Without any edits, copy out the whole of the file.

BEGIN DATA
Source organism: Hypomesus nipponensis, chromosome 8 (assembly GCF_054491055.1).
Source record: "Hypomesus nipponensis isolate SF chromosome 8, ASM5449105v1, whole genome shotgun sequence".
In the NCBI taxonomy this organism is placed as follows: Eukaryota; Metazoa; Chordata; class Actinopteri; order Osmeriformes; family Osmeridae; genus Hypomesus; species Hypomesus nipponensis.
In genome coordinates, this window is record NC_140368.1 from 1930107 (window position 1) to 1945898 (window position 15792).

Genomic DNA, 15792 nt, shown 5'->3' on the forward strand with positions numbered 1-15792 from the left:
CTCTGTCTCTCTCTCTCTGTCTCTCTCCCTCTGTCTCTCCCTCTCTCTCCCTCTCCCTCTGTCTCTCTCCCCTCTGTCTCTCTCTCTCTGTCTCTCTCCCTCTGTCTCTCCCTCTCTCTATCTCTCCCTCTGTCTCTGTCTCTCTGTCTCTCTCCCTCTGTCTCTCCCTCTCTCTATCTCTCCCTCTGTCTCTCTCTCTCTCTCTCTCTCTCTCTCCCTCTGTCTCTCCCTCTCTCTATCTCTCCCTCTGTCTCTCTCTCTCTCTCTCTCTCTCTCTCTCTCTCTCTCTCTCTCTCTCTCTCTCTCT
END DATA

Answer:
Source organism: Hypomesus nipponensis, chromosome 8 (assembly GCF_054491055.1).
Source record: "Hypomesus nipponensis isolate SF chromosome 8, ASM5449105v1, whole genome shotgun sequence".
In the NCBI taxonomy this organism is placed as follows: Eukaryota; Metazoa; Chordata; class Actinopteri; order Osmeriformes; family Osmeridae; genus Hypomesus; species Hypomesus nipponensis.
In genome coordinates, this window is record NC_140368.1 from 1930107 (window position 1) to 1945898 (window position 15792).

Genomic DNA, 15792 nt, shown 5'->3' on the forward strand with positions numbered 1-15792 from the left:
CTCTGTCTCTCTCTCTCTGTCTCTCTCCCTCTGTCTCTCCCTCTCTCTCCCTCTCCCTCTGTCTCTCTCCCCTCTGTCTCTCTCTCTCTGTCTCTCTCCCTCTGTCTCTCCCTCTCTCTATCTCTCCCTCTGTCTCTGTCTCTCTGTCTCTCTCCCTCTGTCTCTCCCTCTCTCTATCTCTCCCTCTGTCTCTCTCTCTCTCTCTCTCTCTCTCTCCCTCTGTCTCTCCCTCTCTCTATCTCTCCCTCTGTCTCTCTCTCTCTCTCTCTCTCTCTCTCTCTCTCTCTCTCTCTCTCTCTCTCTCTCT